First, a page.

Great Big Sea
The family has gravitated to preferring a genre of music that you never read about in Rolling Stone, Spin or even Entertainment Weekly. It’s an odd blend of Celtic, folk, sea shanties, pub songs and the like. You can hear the music at Renaissance Faires and even some of the bigger multimedia conventions such as the forthcoming Dragon Con. At the faires you can sample the varying troubadours and if you like what you hear, you can buy their cds since, after all, you’re not likely to find them at most music etailers. On the con circuit, the best known of those groups as probably Emerald Rose and the Brobdinagian Bards.
Another way to try them out, for free, is to try the various podcasts that showcase these groups. At the iTunes store this morning, I saw 5-6 different podcasts and I heartily recommend Marc Gunn’s Renaissance Festival Podcast, which usually spotlights performers at that week’s ren faires around the country.
The one band that has risen to a greater degree of critical and commercial success is Great Big Sea. They’re a self-described folk-rock band from Newfoundland, best known for their blend of traditional Newfoundland folk songs including sea shanties, in addition to original material. Kate discovered them while at college and some time later, I found them when WUMB, a terrific folk station out of Massachusetts.
We bought and shared and enjoyed several of their albums but Kate always said we had to see them live. The opportunity finally presented itself on Wednesday when we went to see them at the Ridgefield Playhouse.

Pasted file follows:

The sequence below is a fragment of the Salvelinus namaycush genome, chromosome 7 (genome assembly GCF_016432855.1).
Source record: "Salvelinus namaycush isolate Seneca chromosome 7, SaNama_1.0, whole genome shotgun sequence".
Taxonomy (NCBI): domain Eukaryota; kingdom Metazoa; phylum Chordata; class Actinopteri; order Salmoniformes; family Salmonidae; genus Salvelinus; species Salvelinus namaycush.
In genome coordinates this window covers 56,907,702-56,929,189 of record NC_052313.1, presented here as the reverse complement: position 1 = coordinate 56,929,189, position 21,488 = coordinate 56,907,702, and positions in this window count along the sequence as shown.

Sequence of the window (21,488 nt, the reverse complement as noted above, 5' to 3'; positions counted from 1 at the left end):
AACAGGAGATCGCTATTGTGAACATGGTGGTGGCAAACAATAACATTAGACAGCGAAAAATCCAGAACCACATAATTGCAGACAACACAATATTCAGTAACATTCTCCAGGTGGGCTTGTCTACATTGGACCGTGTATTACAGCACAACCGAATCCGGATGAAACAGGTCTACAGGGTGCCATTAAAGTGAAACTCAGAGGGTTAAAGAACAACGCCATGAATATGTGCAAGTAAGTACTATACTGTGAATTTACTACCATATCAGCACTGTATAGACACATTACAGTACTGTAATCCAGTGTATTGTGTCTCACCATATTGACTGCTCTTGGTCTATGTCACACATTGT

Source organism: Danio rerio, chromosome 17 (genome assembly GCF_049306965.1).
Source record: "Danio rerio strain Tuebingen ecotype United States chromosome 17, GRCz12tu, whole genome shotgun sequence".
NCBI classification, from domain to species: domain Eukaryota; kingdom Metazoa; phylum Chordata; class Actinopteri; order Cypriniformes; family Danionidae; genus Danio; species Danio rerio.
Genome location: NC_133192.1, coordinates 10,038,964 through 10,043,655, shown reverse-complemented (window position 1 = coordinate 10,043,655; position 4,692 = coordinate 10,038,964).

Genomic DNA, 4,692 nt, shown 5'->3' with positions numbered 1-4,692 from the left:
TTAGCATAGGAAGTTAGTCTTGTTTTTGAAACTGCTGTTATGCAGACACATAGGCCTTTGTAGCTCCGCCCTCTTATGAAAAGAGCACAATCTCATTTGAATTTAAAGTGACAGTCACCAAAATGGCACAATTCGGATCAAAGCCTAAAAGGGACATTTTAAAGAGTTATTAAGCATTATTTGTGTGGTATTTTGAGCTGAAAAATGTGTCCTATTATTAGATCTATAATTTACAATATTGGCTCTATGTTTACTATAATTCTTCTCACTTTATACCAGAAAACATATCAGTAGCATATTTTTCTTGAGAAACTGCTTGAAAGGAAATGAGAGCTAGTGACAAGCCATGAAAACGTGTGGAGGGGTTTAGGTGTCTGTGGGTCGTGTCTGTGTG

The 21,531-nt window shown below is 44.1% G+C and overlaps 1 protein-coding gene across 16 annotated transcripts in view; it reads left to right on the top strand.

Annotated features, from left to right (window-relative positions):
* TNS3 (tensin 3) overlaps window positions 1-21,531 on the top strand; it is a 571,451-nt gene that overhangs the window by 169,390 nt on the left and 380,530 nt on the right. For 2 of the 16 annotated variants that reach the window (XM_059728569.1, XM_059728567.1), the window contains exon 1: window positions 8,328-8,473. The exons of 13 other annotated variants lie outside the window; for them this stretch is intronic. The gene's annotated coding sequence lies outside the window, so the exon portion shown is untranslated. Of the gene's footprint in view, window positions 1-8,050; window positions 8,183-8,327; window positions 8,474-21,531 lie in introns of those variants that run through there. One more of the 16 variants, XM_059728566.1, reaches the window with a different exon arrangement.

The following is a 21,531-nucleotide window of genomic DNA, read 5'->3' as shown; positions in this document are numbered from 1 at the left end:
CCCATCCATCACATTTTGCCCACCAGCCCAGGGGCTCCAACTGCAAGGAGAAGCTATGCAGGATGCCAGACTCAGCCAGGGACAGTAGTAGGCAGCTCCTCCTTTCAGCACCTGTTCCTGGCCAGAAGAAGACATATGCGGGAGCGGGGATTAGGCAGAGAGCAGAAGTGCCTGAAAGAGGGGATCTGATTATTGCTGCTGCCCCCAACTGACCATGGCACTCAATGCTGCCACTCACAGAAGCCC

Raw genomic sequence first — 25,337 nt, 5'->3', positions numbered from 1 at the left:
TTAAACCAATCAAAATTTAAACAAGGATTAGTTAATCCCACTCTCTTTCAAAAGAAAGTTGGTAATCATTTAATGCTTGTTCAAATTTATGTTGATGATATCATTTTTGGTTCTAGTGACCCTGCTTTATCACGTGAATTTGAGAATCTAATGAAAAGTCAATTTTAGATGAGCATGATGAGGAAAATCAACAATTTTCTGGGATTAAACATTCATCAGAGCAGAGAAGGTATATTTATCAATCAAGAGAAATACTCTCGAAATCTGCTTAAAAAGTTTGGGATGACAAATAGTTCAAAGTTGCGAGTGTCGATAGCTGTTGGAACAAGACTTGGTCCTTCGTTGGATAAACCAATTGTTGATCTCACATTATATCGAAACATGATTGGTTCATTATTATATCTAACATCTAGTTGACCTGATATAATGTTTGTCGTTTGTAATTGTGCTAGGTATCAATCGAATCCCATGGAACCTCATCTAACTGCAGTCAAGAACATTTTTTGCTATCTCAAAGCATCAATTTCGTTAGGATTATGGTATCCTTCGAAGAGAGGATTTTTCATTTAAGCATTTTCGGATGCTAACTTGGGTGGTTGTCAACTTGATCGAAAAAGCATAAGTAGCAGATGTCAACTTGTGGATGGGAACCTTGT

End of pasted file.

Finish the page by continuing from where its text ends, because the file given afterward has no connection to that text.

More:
It was a great venue to see them, with a stage large enough for them to move and the seating small enough that everyone had a great view. Once they took the stage, I could easily see why they won the Entertainer of the Year award at the East Coast Music Awards for every year between 1996 and 2000, only to take themselves out of competition to be fair.
They’re energetic and very funny, terrific musicians and delightful showmen. The quintet play a wide variety of instruments and take turns on the vocals, providing a rich and varied sound to each song. We were on our feet for much of the night, clapping, singing along and highly entertained. Much of the material came from albums we knew and they sampled a song or two that were likely to be on their 2008 release. They chatted up their experience of being in Ridgefield for the first time, gently mocking its upscale environs and lauding a local sushi restaurant. It was evident they were having a good time on stage and enjoyed performing.
All told, they played just over 90 minutes and no one was ready for them to leave.
We were also pleasantly surprised at the quality of the opening act, Steve Kellogg and the Sixers. We were told they were from Massachusetts and it turns out they’ve been together for something like six years and have five cds to their credit. The band was tight and playful and engaging. Robbie rushed out and bought several of their works and met the band since they were hanging out at the sales table until the night ended. (They’ll be playing in Fairfield on October 25 for those interested.)